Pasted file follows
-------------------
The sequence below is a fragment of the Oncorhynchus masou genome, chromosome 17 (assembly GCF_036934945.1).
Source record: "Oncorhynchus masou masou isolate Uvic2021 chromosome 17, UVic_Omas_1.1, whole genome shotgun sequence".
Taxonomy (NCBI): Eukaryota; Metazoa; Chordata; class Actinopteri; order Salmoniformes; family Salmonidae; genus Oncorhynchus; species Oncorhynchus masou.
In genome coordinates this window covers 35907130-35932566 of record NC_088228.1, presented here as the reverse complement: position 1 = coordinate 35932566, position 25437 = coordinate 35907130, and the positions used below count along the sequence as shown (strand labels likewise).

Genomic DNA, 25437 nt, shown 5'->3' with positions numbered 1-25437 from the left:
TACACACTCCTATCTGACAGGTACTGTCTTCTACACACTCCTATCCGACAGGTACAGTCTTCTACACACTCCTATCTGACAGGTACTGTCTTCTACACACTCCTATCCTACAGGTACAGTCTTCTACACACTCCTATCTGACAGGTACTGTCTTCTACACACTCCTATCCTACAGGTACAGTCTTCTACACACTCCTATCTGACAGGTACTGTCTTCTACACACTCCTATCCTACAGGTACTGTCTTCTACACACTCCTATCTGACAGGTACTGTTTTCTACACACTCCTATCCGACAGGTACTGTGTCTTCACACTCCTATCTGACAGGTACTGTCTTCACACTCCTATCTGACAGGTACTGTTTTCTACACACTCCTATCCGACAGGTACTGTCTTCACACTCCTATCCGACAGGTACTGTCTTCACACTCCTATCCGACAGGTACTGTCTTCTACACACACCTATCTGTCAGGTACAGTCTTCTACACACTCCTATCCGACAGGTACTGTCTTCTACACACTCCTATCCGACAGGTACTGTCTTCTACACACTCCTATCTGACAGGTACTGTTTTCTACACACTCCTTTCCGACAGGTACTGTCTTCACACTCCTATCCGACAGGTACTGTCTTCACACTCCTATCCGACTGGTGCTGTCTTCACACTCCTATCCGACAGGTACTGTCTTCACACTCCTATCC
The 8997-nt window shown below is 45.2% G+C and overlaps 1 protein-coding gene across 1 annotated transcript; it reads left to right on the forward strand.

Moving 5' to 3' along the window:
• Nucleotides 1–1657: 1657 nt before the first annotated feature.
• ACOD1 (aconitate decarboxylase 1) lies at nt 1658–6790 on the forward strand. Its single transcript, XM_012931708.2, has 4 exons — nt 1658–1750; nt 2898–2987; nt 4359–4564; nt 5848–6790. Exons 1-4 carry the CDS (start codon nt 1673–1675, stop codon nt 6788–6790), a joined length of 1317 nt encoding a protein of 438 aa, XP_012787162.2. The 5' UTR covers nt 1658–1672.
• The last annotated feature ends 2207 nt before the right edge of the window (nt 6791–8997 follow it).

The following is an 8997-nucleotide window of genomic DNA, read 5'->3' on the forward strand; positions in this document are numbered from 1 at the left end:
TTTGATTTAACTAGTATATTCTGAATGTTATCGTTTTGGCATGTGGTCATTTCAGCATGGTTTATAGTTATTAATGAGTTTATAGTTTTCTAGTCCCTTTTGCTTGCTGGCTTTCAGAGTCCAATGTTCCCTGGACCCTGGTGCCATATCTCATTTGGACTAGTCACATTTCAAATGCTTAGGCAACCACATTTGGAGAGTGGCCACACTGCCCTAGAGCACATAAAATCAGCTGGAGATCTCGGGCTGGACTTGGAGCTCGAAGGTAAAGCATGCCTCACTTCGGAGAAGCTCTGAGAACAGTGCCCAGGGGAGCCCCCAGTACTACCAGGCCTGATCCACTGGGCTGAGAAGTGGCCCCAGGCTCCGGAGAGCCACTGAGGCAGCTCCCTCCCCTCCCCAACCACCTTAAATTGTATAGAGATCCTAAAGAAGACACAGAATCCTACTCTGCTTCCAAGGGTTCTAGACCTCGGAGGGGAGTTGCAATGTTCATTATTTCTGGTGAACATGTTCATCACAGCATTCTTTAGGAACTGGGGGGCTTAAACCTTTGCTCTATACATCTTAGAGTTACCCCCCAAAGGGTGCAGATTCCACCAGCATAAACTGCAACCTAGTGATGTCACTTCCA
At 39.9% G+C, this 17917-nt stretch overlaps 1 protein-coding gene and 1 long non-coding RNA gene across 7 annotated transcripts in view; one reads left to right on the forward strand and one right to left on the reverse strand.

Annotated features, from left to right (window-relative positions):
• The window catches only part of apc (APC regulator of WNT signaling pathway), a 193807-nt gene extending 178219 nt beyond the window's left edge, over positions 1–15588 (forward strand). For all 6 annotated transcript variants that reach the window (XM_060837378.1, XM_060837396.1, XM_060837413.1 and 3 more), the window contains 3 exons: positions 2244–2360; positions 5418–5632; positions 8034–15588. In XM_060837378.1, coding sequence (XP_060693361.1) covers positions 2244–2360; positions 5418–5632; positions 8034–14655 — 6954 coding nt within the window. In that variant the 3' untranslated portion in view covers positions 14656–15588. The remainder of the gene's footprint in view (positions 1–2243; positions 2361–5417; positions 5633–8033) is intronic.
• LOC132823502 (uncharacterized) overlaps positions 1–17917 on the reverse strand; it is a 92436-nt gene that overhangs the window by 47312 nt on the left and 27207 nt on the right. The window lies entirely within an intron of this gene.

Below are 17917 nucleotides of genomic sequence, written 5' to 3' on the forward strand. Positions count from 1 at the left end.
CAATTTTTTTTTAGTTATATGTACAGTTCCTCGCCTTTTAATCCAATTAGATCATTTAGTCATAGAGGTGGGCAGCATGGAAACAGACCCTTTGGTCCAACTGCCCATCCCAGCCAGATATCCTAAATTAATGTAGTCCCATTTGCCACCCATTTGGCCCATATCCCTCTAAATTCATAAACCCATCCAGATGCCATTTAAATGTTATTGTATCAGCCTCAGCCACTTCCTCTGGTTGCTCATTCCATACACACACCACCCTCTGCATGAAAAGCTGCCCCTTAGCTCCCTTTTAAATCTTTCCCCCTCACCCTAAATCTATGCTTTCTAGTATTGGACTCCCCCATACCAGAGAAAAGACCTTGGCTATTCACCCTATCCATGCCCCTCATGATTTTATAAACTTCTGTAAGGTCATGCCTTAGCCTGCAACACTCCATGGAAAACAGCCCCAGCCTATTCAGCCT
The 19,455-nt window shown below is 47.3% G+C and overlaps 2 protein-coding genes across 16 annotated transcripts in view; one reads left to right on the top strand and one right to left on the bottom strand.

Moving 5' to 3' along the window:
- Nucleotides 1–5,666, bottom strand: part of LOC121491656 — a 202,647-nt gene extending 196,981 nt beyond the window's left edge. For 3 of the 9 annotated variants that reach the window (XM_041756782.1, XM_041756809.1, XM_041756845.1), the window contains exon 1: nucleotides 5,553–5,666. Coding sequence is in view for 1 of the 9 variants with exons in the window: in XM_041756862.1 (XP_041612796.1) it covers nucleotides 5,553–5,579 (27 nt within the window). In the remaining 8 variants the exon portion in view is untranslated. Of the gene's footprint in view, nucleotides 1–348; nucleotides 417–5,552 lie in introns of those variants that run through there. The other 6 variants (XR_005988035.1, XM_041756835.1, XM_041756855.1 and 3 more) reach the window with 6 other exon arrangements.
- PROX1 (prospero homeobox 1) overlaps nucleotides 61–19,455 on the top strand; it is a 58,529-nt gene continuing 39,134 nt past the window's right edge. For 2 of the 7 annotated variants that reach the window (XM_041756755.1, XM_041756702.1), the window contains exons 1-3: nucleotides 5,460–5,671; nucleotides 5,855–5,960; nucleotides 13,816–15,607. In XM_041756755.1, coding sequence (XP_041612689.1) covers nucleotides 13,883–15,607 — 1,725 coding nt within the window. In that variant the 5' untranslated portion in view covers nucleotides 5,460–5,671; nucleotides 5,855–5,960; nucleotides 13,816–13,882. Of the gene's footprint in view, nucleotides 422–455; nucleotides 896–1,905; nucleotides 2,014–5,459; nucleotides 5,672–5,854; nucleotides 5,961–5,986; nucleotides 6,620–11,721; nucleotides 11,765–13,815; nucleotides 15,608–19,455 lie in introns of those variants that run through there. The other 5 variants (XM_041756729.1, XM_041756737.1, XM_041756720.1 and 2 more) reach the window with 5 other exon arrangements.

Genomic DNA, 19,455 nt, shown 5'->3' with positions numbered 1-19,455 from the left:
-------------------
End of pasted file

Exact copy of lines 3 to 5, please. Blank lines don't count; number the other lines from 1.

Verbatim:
Taxonomy (NCBI): Eukaryota; Metazoa; Chordata; class Actinopteri; order Salmoniformes; family Salmonidae; genus Oncorhynchus; species Oncorhynchus masou.
In genome coordinates this window covers 35907130-35932566 of record NC_088228.1, presented here as the reverse complement: position 1 = coordinate 35932566, position 25437 = coordinate 35907130, and the positions used below count along the sequence as shown (strand labels likewise).

Genomic DNA, 25437 nt, shown 5'->3' with positions numbered 1-25437 from the left: